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We’re Required to Do These Things Just as Salmon Swim Upstream photo

The sky was grapefruit, blood orange, and the dew lifted off the fields neighboring the highway like a lake with steam-fog. I drove in the fabric dinosaur costume he gave me years ago, messed up real good but doing not half bad. The horizon kept tumbling in on itself, origami folds where sunrise met tree line. I waited for the pines to catch fire, to burn the forest where the three winds meet. Do us in quick, I begged, do me easy. I couldn’t see well through the holes of my oversized, plush T-Rex mask. My breath collected in pockets near the jaw like lukewarm pee spots in dirty water; I reeked of cantaloupe gone rotten and the aftertaste of his tobacco still caught down my throat with the rest of him. The cassette tape skipped every few words of Dylan’s Freewheelin’ and I punched the fucking thing like I always do, leaving my knuckles blue-black like a common myrtle berry. 

In his backyard the night before I sat in a beach chair with rubber strips, pale-colored and stale with age. The telephone lines rippled like sound waves. The air smelled of spoiled swamp fish, and I imagined my feet were stuck in slits of salmon belly. I kept telling him this: that my fish slippers would not come off, my heels too deep in stomach-guts. He laughed and laughed, taking drags of a cigarette.

I’ve missed you, he said. He put his forehead against my neck, smelled of sweet sawdust and another woman’s floral perfume, and I felt where he had fractured me everywhere. 

I’m serious, please help, I begged.

I jerked my legs up and down, my feet melting into the moist insides of the salmon.

I still love you and I can’t anymore, I tried to tell him but the soured smell of something long dead had me gagging towards my ankles, looking the fish right in the eye.

I was at Bob’s Diner before seeing him, an easy stop off the main drag. The place was lit up in Christmas lights though it was July. I sat at the counter with a man older than my father and he complained that his glass was stuck to the surface because of the syrup, crystallized from age. We don’t have syrup here, the waitress kept saying in a stoic manner. I recognized her as the mortician from my grandmother’s funeral but she assured me she was not. The man older than my father kept filling the miniature jukebox with quarters and playing “In The Summertime” on repeat, and for the rest of the night every time I spoke I swore the words came out like Roger Miller’s scat singing. My tongue was twisted, tied tight, and corkscrewed.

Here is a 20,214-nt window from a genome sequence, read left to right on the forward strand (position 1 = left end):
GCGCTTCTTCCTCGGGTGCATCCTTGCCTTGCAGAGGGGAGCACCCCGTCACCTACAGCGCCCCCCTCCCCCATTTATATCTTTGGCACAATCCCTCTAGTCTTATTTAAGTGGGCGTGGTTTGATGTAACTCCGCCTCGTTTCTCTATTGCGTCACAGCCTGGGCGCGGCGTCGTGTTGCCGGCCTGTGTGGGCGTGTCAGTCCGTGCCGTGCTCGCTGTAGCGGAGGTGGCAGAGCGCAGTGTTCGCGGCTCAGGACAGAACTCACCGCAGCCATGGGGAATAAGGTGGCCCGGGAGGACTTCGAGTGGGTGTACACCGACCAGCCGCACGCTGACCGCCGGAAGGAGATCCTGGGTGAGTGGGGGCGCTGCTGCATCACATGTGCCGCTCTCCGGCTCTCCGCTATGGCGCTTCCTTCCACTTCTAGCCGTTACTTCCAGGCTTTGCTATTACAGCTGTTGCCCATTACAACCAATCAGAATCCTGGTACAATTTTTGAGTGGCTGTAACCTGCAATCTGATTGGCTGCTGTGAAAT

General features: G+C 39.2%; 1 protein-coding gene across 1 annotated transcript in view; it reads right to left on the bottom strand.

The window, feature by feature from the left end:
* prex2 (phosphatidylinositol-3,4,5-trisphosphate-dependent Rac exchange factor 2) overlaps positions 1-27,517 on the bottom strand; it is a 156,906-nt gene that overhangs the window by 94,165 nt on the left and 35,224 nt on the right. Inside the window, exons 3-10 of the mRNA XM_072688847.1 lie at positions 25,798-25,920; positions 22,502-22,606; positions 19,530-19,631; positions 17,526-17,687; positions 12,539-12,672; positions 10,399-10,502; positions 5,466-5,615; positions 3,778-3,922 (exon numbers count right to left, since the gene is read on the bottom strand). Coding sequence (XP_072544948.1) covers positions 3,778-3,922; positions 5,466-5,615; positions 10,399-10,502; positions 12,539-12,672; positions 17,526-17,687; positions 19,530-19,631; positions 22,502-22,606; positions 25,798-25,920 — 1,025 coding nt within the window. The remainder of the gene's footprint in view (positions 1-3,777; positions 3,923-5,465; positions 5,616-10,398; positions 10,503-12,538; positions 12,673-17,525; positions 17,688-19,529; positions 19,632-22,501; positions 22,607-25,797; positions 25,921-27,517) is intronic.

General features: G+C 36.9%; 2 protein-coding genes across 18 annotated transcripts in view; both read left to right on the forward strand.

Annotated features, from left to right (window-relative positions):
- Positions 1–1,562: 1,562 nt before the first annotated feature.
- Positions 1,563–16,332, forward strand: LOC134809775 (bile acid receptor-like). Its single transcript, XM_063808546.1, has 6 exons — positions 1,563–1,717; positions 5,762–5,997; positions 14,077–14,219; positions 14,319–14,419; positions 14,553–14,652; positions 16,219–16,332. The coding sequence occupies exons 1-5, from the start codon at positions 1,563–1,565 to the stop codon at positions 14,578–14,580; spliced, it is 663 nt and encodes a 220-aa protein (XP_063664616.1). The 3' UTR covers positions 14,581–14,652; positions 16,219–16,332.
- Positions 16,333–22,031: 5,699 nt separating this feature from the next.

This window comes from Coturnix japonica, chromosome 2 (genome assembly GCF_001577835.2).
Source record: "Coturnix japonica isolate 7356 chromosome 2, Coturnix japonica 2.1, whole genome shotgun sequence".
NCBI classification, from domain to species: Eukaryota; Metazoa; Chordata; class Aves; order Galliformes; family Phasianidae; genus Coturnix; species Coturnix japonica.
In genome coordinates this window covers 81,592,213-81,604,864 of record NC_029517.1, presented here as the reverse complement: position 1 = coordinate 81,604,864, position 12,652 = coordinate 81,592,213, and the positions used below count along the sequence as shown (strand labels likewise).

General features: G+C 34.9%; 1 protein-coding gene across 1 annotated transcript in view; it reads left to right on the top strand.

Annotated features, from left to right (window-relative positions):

What does that mean, the man older than my father asked when I said I’d been feeling recently as though there were holes in my vision, as though the world in front of me was wrinkled.

I didn’t explain any further. Instead I kept stabbing my straw into the ice at the bottom of my diner cup and sucking up nothing, a habit I never outgrew. The song started over again — “You can stretch right up and touch the sky” — and the man older than my father smiled with a sort of psychotic satisfaction, so I put my fingers in my ears like I did as a child. I don’t want your goddamn love Roger Miller; I’m lonely enough as it is, stop spitting on me. 

Before the diner I had walked into a hoedown at what used to be an abandoned warehouse next to the railroad tracks. I stood against the wall and watched the couples twirl each other into nausea. I was a biased observer at these events, as they reminded me that my body only moves in three directions: forwards, backwards, and sometimes I take an overzealous header into whatever is beneath me. 

Austin stood with me on the sidelines, an old high school lover, the type that suddenly has nice arms when it’s too late. He was trying to get rid of a turtle because the commitment was so overwhelming.